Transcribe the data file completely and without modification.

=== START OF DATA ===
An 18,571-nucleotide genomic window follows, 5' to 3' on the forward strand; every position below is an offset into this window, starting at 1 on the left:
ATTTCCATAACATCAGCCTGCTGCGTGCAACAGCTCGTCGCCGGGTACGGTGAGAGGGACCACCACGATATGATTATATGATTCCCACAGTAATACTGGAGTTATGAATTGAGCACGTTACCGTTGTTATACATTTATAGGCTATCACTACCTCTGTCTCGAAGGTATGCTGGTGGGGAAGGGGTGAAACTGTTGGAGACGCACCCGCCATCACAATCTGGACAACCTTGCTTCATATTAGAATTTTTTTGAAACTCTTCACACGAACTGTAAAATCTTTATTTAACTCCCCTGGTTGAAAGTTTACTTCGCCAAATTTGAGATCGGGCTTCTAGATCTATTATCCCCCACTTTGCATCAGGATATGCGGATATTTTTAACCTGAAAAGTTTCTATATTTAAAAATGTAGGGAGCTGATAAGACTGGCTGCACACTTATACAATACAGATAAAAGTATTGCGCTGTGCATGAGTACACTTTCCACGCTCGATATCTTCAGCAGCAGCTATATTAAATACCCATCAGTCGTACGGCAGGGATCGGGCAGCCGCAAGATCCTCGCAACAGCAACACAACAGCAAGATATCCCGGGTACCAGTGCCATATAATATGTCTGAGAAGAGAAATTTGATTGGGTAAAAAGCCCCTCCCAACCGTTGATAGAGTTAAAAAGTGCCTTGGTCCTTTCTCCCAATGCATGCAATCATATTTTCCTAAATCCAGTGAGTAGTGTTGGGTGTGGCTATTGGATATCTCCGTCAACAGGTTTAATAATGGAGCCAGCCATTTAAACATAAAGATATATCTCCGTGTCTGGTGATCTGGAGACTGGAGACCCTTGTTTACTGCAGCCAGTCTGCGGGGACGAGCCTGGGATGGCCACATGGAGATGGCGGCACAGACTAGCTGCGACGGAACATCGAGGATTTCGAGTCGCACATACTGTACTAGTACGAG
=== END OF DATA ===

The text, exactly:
An 18,571-nucleotide genomic window follows, 5' to 3' on the forward strand; every position below is an offset into this window, starting at 1 on the left:
ATTTCCATAACATCAGCCTGCTGCGTGCAACAGCTCGTCGCCGGGTACGGTGAGAGGGACCACCACGATATGATTATATGATTCCCACAGTAATACTGGAGTTATGAATTGAGCACGTTACCGTTGTTATACATTTATAGGCTATCACTACCTCTGTCTCGAAGGTATGCTGGTGGGGAAGGGGTGAAACTGTTGGAGACGCACCCGCCATCACAATCTGGACAACCTTGCTTCATATTAGAATTTTTTTGAAACTCTTCACACGAACTGTAAAATCTTTATTTAACTCCCCTGGTTGAAAGTTTACTTCGCCAAATTTGAGATCGGGCTTCTAGATCTATTATCCCCCACTTTGCATCAGGATATGCGGATATTTTTAACCTGAAAAGTTTCTATATTTAAAAATGTAGGGAGCTGATAAGACTGGCTGCACACTTATACAATACAGATAAAAGTATTGCGCTGTGCATGAGTACACTTTCCACGCTCGATATCTTCAGCAGCAGCTATATTAAATACCCATCAGTCGTACGGCAGGGATCGGGCAGCCGCAAGATCCTCGCAACAGCAACACAACAGCAAGATATCCCGGGTACCAGTGCCATATAATATGTCTGAGAAGAGAAATTTGATTGGGTAAAAAGCCCCTCCCAACCGTTGATAGAGTTAAAAAGTGCCTTGGTCCTTTCTCCCAATGCATGCAATCATATTTTCCTAAATCCAGTGAGTAGTGTTGGGTGTGGCTATTGGATATCTCCGTCAACAGGTTTAATAATGGAGCCAGCCATTTAAACATAAAGATATATCTCCGTGTCTGGTGATCTGGAGACTGGAGACCCTTGTTTACTGCAGCCAGTCTGCGGGGACGAGCCTGGGATGGCCACATGGAGATGGCGGCACAGACTAGCTGCGACGGAACATCGAGGATTTCGAGTCGCACATACTGTACTAGTACGAG